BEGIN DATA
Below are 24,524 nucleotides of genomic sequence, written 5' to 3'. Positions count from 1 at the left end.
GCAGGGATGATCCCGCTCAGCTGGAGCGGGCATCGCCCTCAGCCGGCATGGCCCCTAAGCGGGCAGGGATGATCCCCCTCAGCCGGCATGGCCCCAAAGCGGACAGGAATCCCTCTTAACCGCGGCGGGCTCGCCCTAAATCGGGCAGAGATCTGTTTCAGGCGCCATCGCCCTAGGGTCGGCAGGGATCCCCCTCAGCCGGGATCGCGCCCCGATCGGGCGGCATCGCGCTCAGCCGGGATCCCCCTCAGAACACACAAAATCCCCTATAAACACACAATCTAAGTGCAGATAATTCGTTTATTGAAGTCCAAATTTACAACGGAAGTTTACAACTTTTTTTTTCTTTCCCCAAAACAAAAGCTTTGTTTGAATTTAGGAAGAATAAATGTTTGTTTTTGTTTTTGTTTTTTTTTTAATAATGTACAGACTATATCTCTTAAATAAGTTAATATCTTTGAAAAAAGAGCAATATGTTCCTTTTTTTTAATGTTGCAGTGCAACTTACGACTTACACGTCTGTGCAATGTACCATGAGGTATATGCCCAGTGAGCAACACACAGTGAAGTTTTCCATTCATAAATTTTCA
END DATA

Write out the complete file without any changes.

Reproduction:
Below are 24,524 nucleotides of genomic sequence, written 5' to 3'. Positions count from 1 at the left end.
GCAGGGATGATCCCGCTCAGCTGGAGCGGGCATCGCCCTCAGCCGGCATGGCCCCTAAGCGGGCAGGGATGATCCCCCTCAGCCGGCATGGCCCCAAAGCGGACAGGAATCCCTCTTAACCGCGGCGGGCTCGCCCTAAATCGGGCAGAGATCTGTTTCAGGCGCCATCGCCCTAGGGTCGGCAGGGATCCCCCTCAGCCGGGATCGCGCCCCGATCGGGCGGCATCGCGCTCAGCCGGGATCCCCCTCAGAACACACAAAATCCCCTATAAACACACAATCTAAGTGCAGATAATTCGTTTATTGAAGTCCAAATTTACAACGGAAGTTTACAACTTTTTTTTTCTTTCCCCAAAACAAAAGCTTTGTTTGAATTTAGGAAGAATAAATGTTTGTTTTTGTTTTTGTTTTTTTTTTAATAATGTACAGACTATATCTCTTAAATAAGTTAATATCTTTGAAAAAAGAGCAATATGTTCCTTTTTTTTAATGTTGCAGTGCAACTTACGACTTACACGTCTGTGCAATGTACCATGAGGTATATGCCCAGTGAGCAACACACAGTGAAGTTTTCCATTCATAAATTTTCA